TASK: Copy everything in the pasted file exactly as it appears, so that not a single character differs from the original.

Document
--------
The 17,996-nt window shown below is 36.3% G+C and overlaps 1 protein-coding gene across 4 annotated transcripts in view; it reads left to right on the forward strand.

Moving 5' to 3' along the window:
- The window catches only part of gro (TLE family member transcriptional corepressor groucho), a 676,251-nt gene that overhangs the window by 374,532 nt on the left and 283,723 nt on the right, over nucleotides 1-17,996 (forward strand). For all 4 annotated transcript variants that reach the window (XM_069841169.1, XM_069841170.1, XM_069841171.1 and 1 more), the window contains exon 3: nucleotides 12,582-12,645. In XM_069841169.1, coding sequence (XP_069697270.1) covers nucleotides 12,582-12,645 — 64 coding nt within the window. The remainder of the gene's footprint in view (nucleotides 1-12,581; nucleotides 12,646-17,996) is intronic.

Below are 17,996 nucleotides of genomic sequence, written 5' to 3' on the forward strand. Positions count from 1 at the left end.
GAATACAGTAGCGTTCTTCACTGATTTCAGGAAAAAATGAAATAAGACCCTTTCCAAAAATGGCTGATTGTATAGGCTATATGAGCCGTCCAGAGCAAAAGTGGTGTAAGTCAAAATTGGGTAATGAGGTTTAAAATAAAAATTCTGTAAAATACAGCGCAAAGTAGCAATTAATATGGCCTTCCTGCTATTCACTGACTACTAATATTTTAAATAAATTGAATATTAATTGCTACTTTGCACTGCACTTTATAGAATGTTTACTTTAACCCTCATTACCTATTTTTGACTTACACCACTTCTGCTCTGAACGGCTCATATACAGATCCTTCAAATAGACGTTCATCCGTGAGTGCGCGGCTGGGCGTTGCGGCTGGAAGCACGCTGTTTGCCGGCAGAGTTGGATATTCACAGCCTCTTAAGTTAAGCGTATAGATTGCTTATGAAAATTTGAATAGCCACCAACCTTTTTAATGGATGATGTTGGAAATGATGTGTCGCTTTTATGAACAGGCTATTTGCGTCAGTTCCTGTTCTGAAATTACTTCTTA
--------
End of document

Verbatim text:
The 17,996-nt window shown below is 36.3% G+C and overlaps 1 protein-coding gene across 4 annotated transcripts in view; it reads left to right on the forward strand.

Moving 5' to 3' along the window:
- The window catches only part of gro (TLE family member transcriptional corepressor groucho), a 676,251-nt gene that overhangs the window by 374,532 nt on the left and 283,723 nt on the right, over nucleotides 1-17,996 (forward strand). For all 4 annotated transcript variants that reach the window (XM_069841169.1, XM_069841170.1, XM_069841171.1 and 1 more), the window contains exon 3: nucleotides 12,582-12,645. In XM_069841169.1, coding sequence (XP_069697270.1) covers nucleotides 12,582-12,645 — 64 coding nt within the window. The remainder of the gene's footprint in view (nucleotides 1-12,581; nucleotides 12,646-17,996) is intronic.

Below are 17,996 nucleotides of genomic sequence, written 5' to 3' on the forward strand. Positions count from 1 at the left end.
GAATACAGTAGCGTTCTTCACTGATTTCAGGAAAAAATGAAATAAGACCCTTTCCAAAAATGGCTGATTGTATAGGCTATATGAGCCGTCCAGAGCAAAAGTGGTGTAAGTCAAAATTGGGTAATGAGGTTTAAAATAAAAATTCTGTAAAATACAGCGCAAAGTAGCAATTAATATGGCCTTCCTGCTATTCACTGACTACTAATATTTTAAATAAATTGAATATTAATTGCTACTTTGCACTGCACTTTATAGAATGTTTACTTTAACCCTCATTACCTATTTTTGACTTACACCACTTCTGCTCTGAACGGCTCATATACAGATCCTTCAAATAGACGTTCATCCGTGAGTGCGCGGCTGGGCGTTGCGGCTGGAAGCACGCTGTTTGCCGGCAGAGTTGGATATTCACAGCCTCTTAAGTTAAGCGTATAGATTGCTTATGAAAATTTGAATAGCCACCAACCTTTTTAATGGATGATGTTGGAAATGATGTGTCGCTTTTATGAACAGGCTATTTGCGTCAGTTCCTGTTCTGAAATTACTTCTTA